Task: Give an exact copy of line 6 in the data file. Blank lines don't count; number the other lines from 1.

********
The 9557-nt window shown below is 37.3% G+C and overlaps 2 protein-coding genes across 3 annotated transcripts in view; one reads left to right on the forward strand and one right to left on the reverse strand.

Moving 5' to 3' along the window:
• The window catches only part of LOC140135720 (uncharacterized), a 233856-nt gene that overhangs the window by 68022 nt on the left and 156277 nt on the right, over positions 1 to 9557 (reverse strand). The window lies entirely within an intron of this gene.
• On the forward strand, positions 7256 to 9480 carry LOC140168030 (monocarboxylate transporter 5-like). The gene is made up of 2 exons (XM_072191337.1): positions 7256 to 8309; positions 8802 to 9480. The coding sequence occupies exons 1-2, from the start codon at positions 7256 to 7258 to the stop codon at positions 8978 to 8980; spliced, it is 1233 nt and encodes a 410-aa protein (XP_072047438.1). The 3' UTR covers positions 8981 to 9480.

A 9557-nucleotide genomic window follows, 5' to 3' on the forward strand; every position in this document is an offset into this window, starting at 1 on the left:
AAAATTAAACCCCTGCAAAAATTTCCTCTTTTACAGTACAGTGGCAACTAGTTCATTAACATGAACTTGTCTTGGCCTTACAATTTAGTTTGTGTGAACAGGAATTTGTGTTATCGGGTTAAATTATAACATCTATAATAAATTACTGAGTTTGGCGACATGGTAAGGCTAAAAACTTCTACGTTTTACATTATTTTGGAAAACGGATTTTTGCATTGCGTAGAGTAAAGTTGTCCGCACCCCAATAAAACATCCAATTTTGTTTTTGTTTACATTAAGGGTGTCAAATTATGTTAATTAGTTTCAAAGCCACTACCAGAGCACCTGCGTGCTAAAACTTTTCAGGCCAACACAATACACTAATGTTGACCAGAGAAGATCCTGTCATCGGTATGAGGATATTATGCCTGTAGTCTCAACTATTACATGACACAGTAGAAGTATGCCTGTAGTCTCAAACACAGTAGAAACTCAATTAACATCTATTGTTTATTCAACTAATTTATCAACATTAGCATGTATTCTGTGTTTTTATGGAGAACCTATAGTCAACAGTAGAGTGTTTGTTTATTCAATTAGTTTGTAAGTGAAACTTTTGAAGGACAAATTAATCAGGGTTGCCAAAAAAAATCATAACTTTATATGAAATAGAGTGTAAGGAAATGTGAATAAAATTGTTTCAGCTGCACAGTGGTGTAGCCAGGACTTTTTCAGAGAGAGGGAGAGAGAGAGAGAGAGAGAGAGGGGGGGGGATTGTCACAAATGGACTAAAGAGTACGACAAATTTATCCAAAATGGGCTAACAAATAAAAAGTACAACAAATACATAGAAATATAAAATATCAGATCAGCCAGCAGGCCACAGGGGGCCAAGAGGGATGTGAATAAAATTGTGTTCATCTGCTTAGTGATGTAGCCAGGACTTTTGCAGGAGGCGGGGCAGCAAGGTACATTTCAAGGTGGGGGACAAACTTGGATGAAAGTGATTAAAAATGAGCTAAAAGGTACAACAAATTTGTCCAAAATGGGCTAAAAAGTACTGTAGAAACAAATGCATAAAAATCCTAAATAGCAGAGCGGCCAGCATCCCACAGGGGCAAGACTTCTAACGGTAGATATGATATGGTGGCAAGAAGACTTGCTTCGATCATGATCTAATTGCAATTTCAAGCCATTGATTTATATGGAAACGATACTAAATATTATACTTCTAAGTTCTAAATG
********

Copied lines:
AAAATTAAACCCCTGCAAAAATTTCCTCTTTTACAGTACAGTGGCAACTAGTTCATTAACATGAACTTGTCTTGGCCTTACAATTTAGTTTGTGTGAACAGGAATTTGTGTTATCGGGTTAAATTATAACATCTATAATAAATTACTGAGTTTGGCGACATGGTAAGGCTAAAAACTTCTACGTTTTACATTATTTTGGAAAACGGATTTTTGCATTGCGTAGAGTAAAGTTGTCCGCACCCCAATAAAACATCCAATTTTGTTTTTGTTTACATTAAGGGTGTCAAATTATGTTAATTAGTTTCAAAGCCACTACCAGAGCACCTGCGTGCTAAAACTTTTCAGGCCAACACAATACACTAATGTTGACCAGAGAAGATCCTGTCATCGGTATGAGGATATTATGCCTGTAGTCTCAACTATTACATGACACAGTAGAAGTATGCCTGTAGTCTCAAACACAGTAGAAACTCAATTAACATCTATTGTTTATTCAACTAATTTATCAACATTAGCATGTATTCTGTGTTTTTATGGAGAACCTATAGTCAACAGTAGAGTGTTTGTTTATTCAATTAGTTTGTAAGTGAAACTTTTGAAGGACAAATTAATCAGGGTTGCCAAAAAAAATCATAACTTTATATGAAATAGAGTGTAAGGAAATGTGAATAAAATTGTTTCAGCTGCACAGTGGTGTAGCCAGGACTTTTTCAGAGAGAGGGAGAGAGAGAGAGAGAGAGAGAGGGGGGGGGATTGTCACAAATGGACTAAAGAGTACGACAAATTTATCCAAAATGGGCTAACAAATAAAAAGTACAACAAATACATAGAAATATAAAATATCAGATCAGCCAGCAGGCCACAGGGGGCCAAGAGGGATGTGAATAAAATTGTGTTCATCTGCTTAGTGATGTAGCCAGGACTTTTGCAGGAGGCGGGGCAGCAAGGTACATTTCAAGGTGGGGGACAAACTTGGATGAAAGTGATTAAAAATGAGCTAAAAGGTACAACAAATTTGTCCAAAATGGGCTAAAAAGTACTGTAGAAACAAATGCATAAAAATCCTAAATAGCAGAGCGGCCAGCATCCCACAGGGGCAAGACTTCTAACGGTAGATATGATATGGTGGCAAGAAGACTTGCTTCGATCATGATCTAATTGCAATTTCAAGCCATTGATTTATATGGAAACGATACTAAATATTATACTTCTAAGTTCTAAATG